Missy Raines, “Royal Traveller”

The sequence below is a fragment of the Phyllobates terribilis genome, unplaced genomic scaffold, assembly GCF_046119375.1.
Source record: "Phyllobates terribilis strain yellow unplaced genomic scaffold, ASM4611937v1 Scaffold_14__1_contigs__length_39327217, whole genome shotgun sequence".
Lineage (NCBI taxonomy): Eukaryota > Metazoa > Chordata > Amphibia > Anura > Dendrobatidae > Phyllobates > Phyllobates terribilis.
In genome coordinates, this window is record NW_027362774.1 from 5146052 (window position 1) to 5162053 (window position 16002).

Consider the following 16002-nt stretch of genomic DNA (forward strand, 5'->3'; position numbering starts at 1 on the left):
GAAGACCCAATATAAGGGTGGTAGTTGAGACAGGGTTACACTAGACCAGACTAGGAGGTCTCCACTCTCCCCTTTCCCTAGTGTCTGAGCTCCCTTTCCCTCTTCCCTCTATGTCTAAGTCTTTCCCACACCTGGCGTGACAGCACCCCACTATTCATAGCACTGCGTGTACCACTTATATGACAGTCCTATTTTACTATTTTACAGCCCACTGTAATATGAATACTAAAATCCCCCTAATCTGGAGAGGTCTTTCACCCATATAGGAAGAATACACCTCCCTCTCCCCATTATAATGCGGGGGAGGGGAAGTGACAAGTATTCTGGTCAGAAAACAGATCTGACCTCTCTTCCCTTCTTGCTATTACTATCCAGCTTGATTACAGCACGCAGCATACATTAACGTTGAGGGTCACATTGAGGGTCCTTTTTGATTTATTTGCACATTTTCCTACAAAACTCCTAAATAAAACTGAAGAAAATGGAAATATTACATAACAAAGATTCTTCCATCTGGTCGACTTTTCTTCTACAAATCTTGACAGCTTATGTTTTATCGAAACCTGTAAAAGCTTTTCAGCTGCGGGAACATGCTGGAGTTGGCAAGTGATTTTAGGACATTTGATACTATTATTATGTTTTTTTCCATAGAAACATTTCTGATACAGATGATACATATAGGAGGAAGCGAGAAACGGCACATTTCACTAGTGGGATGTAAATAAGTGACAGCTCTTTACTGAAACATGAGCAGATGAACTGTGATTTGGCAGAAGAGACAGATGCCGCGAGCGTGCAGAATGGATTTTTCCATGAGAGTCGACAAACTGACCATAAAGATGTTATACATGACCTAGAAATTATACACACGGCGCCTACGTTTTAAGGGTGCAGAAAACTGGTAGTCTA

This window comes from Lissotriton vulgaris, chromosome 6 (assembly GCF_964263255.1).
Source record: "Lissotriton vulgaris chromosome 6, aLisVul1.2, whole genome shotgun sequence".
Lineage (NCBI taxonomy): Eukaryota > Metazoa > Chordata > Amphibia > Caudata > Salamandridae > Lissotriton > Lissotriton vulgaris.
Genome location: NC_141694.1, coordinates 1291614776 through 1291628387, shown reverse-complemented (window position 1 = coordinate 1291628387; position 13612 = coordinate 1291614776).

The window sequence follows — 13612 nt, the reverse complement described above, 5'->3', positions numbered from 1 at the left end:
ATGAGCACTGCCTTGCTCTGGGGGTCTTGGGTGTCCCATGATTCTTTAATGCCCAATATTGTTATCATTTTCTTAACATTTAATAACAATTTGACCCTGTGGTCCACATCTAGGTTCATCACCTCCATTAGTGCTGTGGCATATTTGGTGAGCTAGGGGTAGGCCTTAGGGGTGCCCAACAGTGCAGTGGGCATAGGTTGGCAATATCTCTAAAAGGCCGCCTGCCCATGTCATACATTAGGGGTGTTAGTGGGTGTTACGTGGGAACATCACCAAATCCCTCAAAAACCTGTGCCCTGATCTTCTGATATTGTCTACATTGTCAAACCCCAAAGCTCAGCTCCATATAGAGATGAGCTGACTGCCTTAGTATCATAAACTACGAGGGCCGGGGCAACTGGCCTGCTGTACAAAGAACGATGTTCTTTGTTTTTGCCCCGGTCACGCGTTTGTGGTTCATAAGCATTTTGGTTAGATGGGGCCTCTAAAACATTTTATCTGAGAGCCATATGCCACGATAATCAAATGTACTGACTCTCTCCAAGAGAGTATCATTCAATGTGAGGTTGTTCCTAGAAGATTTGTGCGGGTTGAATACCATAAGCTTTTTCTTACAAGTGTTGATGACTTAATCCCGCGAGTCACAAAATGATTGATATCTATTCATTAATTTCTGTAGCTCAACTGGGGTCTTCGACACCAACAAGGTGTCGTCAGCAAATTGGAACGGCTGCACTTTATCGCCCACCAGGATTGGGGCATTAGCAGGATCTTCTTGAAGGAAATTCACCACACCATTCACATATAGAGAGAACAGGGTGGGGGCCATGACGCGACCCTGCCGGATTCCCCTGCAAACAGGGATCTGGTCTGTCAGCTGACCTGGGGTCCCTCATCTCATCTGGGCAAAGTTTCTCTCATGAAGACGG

Women in bluegrass—unfortunately, sadly—get short shrift. Ask about the greats, and you’ll open the floodgates for a lot of testosterone. That said, women have long been doing great work and, while often enough, have actually been acclaimed for it. Much of what we think of as bluegrass guitar—a rhythm with a melody picked within it—is derived from the Carter Scratch, named for Mother Maybell Carter. She learned to play that way because men wouldn’t play with her, so she had to do both herself, and changed the world of acoustic guitar forever. Hazel Dickens and Alice Gerrard would also top the list, though part of an unbroken chain, one that brings us to Missy Raines, who has made an indelible mark in what some might unfairly see as a man’s world. All of that is prologue to this beautifully crafted and conceived album, “Royal Traveller.” The album title references a label on a cosmetics case that Raines once had with her, and which caught her eye one night, while on the road. There’s an irony there that she brings forward on the song of the same name. The song “Swept Away,” will—and should—get more attention, and this is why: all five who sing and play on it are, like Raines herself, the first women to win IBMA player of the year awards for their respective instruments (Raines, Sierra Hull, Becky Buller, Molly Tuttle, and Alison Brown). Raines, for her part, has gone on to win 7 times. That backstory adds a lovely dimension to the music. The rest of the album follows in kind. It’s more approachable than some of the work Raines is better known for, that being her albums and tours with the jazz-inflected New Hip. There are lots of other guests here, too, and all as welcome as old friends. Tim O’Brien features in a delightful duet with Raines on “Fearless Love,” as the Steel Wheel’s Trent Wagler does on “Goodbye Virginia.” The string arrangement of Ola Belle Reed’s “I’ve Endured” is as poignant as the sentiment. And on it goes. There’s only one name on the cover, but there’s a welcome crowd participating in the tracks. This album will very rightly feature on lots of best of the year lists come Christmas time—it’s simply one of the best things you’ll hear this year.

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